Collaborative and multi-agency working in the public safety ecosystem

In 2018, Matthew Ellis, the elected Staffordshire Police and Crime Commissioner, received approval from the Home Secretary to take over the governance of Staffordshire Fire and Rescue Service (SFRS) from the Fire and Rescue Authority. This gave the Commissioner authority over Staffordshire Police (SP) and SFRS. The motivation for the request was to improve and accelerate cooperation and collaboration between Police and Fire and, particularly, to realise cashable savings for reinvestment in frontline services. To date, the focus has been on two key projects: Shared Enabling Services and Property Rationalisation. My role has been as project manager for the Shared Enabling Services project. 

The project team consisted of staff from the Staffordshire Commissioner’s Office (SCO), Police and Fire. Whilst the SCO and SP staff based at Police HQ, share a common IT network and have all been vetted to Police standards, this isn’t the case for Fire staff. Fire staff are based at Fire HQ, have their own IT network and, at the outset of the project, were not vetted. 

All projects rely on securely storing documents, information and data, and making this available to project team members and more widely. When I joined the project, it quickly became apparent that this wasn’t possible using the systems available. Documents were held within shared folders held on the Police IT system which, due to legacy platforms and the Police security posture, could not easily be made available to Fire staff. In addition, as the project involved the TUPE transfer of staff from Fire to Police, personal data relating to individuals was being emailed between the two organisations with the associated risk of this data be sent to the wrong recipient.  It was clear that a platform was required to support this project and other collaborative, cross-organisational working. 

Following discussion with Fire IT, and Police Information Security, it was agreed that a cloud-based solution could meet the needs of the project, providing it could meet the security requirements of Police.  Following a demonstration and due diligence, we chose a solution that met the Official Government Security Classification and has been used by NHS and UK Home Office.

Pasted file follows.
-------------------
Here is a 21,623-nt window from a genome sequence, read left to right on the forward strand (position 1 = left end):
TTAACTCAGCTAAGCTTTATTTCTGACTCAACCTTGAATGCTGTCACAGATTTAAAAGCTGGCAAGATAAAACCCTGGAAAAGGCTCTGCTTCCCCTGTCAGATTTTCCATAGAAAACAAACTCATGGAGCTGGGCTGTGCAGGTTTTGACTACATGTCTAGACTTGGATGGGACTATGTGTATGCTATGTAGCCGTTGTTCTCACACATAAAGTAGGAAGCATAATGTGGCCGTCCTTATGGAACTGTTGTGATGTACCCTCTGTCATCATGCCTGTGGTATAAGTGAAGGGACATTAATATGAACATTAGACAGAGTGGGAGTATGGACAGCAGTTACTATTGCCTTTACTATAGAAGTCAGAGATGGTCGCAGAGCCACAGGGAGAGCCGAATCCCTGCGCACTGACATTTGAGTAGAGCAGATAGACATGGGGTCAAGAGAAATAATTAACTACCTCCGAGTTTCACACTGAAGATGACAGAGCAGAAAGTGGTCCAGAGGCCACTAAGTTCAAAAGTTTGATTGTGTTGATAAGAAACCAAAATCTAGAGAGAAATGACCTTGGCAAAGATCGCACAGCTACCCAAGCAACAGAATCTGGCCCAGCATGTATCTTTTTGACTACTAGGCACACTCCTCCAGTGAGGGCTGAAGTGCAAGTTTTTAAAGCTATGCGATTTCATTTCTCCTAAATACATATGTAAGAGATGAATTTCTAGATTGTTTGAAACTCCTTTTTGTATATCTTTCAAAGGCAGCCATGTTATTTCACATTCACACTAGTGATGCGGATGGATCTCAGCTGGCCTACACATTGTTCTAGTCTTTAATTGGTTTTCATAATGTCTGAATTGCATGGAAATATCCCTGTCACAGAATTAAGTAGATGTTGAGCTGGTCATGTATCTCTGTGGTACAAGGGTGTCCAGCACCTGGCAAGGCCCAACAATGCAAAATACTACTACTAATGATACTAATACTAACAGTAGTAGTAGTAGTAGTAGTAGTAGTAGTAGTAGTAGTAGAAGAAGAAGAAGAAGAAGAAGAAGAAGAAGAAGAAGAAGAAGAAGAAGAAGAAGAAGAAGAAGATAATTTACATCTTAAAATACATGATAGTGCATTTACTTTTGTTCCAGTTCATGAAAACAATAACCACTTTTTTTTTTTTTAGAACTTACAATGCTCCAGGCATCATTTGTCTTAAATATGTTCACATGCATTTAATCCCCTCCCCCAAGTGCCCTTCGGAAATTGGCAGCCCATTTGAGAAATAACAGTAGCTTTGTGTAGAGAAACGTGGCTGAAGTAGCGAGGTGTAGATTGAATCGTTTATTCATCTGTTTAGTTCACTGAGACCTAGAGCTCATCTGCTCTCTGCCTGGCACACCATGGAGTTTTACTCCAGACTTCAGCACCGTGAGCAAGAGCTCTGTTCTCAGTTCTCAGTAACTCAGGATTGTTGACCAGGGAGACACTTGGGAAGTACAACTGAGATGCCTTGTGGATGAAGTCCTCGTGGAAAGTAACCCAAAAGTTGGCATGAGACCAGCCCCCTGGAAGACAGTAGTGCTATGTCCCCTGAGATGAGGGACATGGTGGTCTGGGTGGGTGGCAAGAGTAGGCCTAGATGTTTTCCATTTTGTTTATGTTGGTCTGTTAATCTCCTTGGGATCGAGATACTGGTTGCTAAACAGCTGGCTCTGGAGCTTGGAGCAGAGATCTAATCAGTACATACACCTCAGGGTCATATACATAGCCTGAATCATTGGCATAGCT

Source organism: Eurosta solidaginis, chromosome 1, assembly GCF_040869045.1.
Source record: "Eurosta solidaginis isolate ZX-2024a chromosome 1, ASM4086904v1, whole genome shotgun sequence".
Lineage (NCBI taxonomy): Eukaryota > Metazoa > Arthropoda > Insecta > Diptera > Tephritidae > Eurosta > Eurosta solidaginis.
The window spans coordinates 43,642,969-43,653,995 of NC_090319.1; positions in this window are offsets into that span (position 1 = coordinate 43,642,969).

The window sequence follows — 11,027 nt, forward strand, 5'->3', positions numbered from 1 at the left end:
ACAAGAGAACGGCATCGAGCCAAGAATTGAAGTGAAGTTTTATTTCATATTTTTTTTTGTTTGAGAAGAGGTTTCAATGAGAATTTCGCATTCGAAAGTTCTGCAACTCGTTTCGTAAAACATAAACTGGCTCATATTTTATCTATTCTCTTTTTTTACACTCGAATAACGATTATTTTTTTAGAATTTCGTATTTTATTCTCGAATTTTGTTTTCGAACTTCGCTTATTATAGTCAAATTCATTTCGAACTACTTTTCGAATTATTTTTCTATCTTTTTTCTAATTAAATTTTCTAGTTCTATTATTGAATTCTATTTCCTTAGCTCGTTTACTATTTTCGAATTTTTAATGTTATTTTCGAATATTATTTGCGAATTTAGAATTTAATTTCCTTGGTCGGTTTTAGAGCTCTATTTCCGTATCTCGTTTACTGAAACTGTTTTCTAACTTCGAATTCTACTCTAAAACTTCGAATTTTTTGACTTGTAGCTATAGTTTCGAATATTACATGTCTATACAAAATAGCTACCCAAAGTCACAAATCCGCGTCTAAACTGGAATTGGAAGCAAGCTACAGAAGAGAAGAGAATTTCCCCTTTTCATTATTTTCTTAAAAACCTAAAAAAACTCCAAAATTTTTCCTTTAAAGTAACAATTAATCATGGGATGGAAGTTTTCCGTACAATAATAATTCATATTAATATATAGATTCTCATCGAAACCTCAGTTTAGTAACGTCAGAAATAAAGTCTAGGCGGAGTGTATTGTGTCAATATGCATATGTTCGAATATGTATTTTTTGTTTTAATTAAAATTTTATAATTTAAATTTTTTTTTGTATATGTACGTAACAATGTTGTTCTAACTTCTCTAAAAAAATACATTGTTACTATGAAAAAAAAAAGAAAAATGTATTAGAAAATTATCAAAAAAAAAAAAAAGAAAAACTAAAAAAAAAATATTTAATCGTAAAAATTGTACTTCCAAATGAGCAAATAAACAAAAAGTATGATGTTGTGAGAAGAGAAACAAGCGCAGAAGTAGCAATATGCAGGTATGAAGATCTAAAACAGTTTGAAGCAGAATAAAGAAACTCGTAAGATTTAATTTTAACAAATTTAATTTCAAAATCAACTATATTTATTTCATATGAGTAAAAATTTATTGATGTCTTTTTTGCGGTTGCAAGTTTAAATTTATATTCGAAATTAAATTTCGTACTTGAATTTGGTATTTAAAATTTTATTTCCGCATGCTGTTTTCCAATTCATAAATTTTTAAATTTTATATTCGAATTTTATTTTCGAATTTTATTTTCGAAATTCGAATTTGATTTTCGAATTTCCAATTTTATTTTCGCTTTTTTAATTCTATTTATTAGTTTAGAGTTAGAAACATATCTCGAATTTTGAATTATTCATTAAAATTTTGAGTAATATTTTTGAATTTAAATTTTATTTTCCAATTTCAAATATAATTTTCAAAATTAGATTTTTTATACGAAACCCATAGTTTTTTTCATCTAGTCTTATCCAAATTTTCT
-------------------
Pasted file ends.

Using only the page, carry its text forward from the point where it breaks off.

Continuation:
As we began using the new platform it became apparent that it could fully meet the requirements of the project.  However, our ‘real world’ use of the platform didn’t utilise its full potential for a range of reasons: 

  • Structure - We started configuring and populating our platform prior to getting advice and training from their implementation team, and so had to restructure our environment once we had a better understanding of it.  

  • Training - The solution was procured and implemented once the project was already in flight and the team were occupied with project delivery and so we didn’t put the time into training users properly. 

  • Integration - The new solution had a Desktop app which allows files to be easily opened, edited and saved back into Huddle. Due to the Police security posture, this application could not be installed on Police or Commissioner’s office machines meaning that files had to be downloaded, edited and re-uploaded which introduced some ‘friction’ in its use. 

The above points are our lessons learned from using and adopting a new collaborative solution and addressing them will enable it to be used more effectively to support future projects.  

In addition to us using it as a project environment, the project itself was recently the subject of an audit using third parties.  Whilst this wasn’t a scenario we’d considered when procuring the solution, the platform proved itself to be perfect to serve as a data room, allowing us to upload all of the requested documentation and eliminating the need to email large files which are often a challenge to the mailbox of the sender and the recipient.  

Richard Battams

Staffordshire Commissioner’s Office 

 

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